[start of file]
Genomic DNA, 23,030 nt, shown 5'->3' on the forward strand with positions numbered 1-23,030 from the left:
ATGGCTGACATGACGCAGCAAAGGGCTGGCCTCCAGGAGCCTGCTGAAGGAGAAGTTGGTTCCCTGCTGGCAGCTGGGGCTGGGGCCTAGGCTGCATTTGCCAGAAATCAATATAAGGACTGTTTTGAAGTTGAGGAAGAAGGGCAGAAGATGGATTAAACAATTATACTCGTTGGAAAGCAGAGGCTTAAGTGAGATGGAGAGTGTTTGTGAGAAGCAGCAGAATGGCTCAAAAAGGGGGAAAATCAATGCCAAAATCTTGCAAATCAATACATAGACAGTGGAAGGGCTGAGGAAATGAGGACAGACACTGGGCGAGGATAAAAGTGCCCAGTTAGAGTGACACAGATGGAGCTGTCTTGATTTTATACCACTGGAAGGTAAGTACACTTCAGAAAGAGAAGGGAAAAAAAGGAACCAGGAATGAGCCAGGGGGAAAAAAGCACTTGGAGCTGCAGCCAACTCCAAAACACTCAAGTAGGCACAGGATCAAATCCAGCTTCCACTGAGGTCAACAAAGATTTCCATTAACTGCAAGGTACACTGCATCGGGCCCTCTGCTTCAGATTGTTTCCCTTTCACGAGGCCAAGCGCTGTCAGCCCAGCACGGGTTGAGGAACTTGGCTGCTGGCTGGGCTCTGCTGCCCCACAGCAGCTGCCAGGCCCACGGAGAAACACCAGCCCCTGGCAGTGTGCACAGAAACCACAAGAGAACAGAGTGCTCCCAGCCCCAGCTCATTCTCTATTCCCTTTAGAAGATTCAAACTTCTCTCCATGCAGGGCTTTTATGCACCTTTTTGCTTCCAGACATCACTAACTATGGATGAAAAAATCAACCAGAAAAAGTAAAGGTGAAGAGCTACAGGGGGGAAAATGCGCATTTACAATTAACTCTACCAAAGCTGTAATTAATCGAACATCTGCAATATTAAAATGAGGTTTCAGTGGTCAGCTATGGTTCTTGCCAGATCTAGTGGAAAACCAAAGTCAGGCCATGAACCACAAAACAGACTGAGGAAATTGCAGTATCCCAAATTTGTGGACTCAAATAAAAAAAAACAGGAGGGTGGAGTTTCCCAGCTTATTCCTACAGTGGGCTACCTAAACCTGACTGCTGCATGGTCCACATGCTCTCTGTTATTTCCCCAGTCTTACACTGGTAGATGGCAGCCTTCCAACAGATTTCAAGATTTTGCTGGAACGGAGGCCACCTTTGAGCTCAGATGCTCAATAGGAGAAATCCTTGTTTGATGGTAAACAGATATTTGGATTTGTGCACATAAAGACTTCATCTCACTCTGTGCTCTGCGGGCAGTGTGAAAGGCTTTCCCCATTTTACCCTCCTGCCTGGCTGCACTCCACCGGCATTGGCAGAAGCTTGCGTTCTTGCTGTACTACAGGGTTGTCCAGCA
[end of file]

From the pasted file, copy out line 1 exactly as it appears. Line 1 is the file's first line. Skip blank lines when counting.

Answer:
Genomic DNA, 23,030 nt, shown 5'->3' on the forward strand with positions numbered 1-23,030 from the left: